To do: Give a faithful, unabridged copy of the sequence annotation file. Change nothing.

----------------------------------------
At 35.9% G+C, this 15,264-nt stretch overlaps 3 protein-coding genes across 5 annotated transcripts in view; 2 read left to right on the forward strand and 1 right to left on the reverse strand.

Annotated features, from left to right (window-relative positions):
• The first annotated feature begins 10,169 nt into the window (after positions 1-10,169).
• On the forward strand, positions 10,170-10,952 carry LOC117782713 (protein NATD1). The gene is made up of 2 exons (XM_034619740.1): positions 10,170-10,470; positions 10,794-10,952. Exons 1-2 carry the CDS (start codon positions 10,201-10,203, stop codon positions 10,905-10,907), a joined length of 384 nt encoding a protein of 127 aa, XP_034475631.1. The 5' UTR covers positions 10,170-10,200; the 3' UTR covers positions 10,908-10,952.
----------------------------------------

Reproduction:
At 35.9% G+C, this 15,264-nt stretch overlaps 3 protein-coding genes across 5 annotated transcripts in view; 2 read left to right on the forward strand and 1 right to left on the reverse strand.

Annotated features, from left to right (window-relative positions):
• The first annotated feature begins 10,169 nt into the window (after positions 1-10,169).
• On the forward strand, positions 10,170-10,952 carry LOC117782713 (protein NATD1). The gene is made up of 2 exons (XM_034619740.1): positions 10,170-10,470; positions 10,794-10,952. Exons 1-2 carry the CDS (start codon positions 10,201-10,203, stop codon positions 10,905-10,907), a joined length of 384 nt encoding a protein of 127 aa, XP_034475631.1. The 5' UTR covers positions 10,170-10,200; the 3' UTR covers positions 10,908-10,952.